News

Making History

  • Lonnie Bunch received the honorary degree, Doctor of Public Service, in 2017.
    Lonnie Bunch received the honorary degree, Doctor of Public Service, in 2017.
    © 2017 Tamzin B. Smith
  • Lonnie Bunch greets Jada Aristilde ’21 at the Smithsonian Institution’s National Museum of African American Histor...
    Lonnie Bunch greets Jada Aristilde ’21 at the Smithsonian Institution’s National Museum of African American History and Culture
May 29, 2019

Lonnie Bunch, who in 2017 received an honorary degree from WC in recognition of his efforts to create the landmark National Museum of African American History and Culture, has become the first African American to lead the Smithsonian Institution. And when Bunch shared the news with museum staffers, a Washington College student was there to congratulate him.

The man responsible for the successful design, build, and launch of the newest gem in the crown of Smithsonian museums has been tapped to lead the world’s largest museum and education organization. On May 28, the Smithsonian Institution’s Board of Regents announced that Lonnie Bunch, the founding director of the Smithsonian’s National Museum of African American History and Culture (NMAAHC) and an honorary alumnus of Washington College, would become secretary of the iconic American institution.

Explore America intern Jada Aristilde ’21 annotates 35mm color slide film from the Maryland Historic Trust prior to digitization during her internship with the National Museum of African American History and Culture.Explore America intern Jada Aristilde ’21 annotates 35mm color slide film from the Maryland Historic Trust prior to digitization during her internship with the National Museum of African American History and Culture. Credit: Photo by Leah L. Jones for The National Museum of African American History and Culture
Jada Aristilde ’21, a sociology major interning at NMAAHC, heard the news directly from Bunch, whom she has studied, written about, and admired from afar. That day, in the museum’s Oprah Winfrey Theatre, she stood in line to meet one of her personal heroes (the other is Barack Obama).

“I was literally shaking and crying, and all I could say was ‘I love you so much!’” Aristilde recalls. “He’s such an open and caring person. You could feel the energy, you could feel how much he cares about people.”

Bunch took both of her hands in his and said something she’ll long remember. “You are our future. When I’m old and come back here to visit, getting pushed in a wheelchair, I want you to be the one to greet me as the director of the museum.”

Immediately after that historic moment, Aristilde called Pat Nugent, deputy director of the Starr Center for the Study of the American Experience who first helped her make the connection to Bunch and the museum he founded. Recruited from Rochester, New York, as a Washington Scholar, Aristilde was just a sophomore when she began working with Nugent on the Chesapeake Heartland Project, a collaboration between the Starr Center and NMAAHC that grew out of Bunch’s previous visits to campus.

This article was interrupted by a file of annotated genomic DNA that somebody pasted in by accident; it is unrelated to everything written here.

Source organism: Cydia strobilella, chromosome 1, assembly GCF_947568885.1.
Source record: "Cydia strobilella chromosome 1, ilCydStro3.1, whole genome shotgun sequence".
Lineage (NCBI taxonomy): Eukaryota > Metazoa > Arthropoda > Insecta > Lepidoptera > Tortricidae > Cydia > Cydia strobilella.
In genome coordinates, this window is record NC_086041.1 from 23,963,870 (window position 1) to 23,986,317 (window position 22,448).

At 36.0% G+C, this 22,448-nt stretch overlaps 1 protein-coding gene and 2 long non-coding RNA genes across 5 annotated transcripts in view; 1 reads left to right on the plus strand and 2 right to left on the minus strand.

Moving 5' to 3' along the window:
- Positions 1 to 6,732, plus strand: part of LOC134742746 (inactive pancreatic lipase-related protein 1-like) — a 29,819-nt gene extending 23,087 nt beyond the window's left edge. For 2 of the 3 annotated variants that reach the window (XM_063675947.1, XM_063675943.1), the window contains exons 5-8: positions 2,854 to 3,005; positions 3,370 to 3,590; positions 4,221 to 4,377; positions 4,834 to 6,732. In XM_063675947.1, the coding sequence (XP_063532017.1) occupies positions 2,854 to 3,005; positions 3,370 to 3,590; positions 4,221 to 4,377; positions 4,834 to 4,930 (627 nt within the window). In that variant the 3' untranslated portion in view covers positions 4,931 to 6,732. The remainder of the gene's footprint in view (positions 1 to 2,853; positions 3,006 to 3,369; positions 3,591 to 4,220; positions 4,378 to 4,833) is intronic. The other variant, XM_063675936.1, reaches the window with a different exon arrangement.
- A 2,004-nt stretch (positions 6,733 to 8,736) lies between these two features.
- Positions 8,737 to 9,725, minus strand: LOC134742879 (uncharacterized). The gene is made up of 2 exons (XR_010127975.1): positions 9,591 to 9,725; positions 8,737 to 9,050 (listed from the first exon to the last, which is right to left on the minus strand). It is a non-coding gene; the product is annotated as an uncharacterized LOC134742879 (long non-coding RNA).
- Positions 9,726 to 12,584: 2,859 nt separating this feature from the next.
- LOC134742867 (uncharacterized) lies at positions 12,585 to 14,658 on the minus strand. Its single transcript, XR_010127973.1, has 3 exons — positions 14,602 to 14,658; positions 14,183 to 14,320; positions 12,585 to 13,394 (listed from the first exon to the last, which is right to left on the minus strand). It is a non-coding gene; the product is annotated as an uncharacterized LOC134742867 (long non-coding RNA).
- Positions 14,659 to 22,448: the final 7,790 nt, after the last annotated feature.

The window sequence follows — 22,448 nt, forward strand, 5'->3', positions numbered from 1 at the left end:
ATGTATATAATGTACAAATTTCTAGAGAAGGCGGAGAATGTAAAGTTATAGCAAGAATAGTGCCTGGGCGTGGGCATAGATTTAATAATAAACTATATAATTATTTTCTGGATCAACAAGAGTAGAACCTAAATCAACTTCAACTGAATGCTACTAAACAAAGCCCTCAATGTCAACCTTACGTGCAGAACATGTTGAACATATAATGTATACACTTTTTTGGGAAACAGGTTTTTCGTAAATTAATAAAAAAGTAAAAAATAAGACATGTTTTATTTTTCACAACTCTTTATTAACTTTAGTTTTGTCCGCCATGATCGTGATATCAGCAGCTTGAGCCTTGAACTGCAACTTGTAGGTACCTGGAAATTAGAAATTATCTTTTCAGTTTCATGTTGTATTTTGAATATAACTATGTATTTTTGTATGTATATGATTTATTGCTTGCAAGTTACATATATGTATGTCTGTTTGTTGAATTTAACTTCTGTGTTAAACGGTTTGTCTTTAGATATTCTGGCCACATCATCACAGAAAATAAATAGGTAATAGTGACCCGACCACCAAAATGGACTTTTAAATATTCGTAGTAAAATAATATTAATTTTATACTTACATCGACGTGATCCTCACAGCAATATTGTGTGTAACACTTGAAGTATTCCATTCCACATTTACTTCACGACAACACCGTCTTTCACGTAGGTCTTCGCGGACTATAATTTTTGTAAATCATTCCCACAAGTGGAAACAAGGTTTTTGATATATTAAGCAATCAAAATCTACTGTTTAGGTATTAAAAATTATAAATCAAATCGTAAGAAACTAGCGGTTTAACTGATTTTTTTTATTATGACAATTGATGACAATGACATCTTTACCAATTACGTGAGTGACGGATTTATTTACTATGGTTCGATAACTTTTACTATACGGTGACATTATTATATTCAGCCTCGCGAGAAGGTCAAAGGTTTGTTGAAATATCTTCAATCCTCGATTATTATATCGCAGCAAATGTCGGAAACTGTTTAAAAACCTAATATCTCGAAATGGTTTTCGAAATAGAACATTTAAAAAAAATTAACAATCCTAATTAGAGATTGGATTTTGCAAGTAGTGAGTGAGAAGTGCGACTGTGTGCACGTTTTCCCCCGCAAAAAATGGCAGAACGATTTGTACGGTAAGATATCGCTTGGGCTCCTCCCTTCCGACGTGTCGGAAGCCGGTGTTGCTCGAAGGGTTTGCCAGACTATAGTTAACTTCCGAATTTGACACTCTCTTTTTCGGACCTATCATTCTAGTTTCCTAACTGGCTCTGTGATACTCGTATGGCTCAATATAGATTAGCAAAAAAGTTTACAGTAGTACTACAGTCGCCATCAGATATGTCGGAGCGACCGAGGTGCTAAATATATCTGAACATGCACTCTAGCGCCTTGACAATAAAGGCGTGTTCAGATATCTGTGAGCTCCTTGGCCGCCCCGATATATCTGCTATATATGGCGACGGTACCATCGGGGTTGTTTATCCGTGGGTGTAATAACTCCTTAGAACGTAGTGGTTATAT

“During those visits,” Nugent says, “Bunch saw the College’s and community’s potential to create a new model for African American public history and asked us to develop a proposal. After convening with campus and community leaders, we presented our proposal for the Chesapeake Heartland Project to Lonnie Bunch and senior staff at a meeting in Washington, D.C. They responded with great enthusiasm, saying that the project aligned with their vision of a museum without walls and of what they call ‘community curation’—empowering regular people to collect, share, and interpret the history of their own families and communities.”

Over the past several months, Aristilde, a sociology major, has played an integral role in that community curation, working with local organizations to preserve, digitize, and make accessible four centuries of materials related to African American history in Kent County. That experience led to her Explore America internship at Bunch’s museum. Throughout the spring semester, under the guidance of her faculty adviser Rachel Durso, she traveled to Washington every Monday for her accredited internship, where she focused on the professional curation of materials provided by local communities. In her expanded role this summer, Aristilde is digitizing the 35 mm slides that historian George McDaniel used in his work to date the Jones-Hall-Sims House, an early African American home—now being called the “Freedom House”— discovered in Montgomery County. The home built by former enslaved people is being reassembled at NMAAHC.  She also spends two days a week in the family history center of the museum, where she helps visitors learn how to explore their past.

“When I first came to Washington College, I had no intention of following this path,” she says, “but I’ve learned so much—not the least of which is that opportunities present themselves all the time, and you just have to be open to them.”


Last modified on Jun. 5th at 10:25pm by Marcia Landskroener.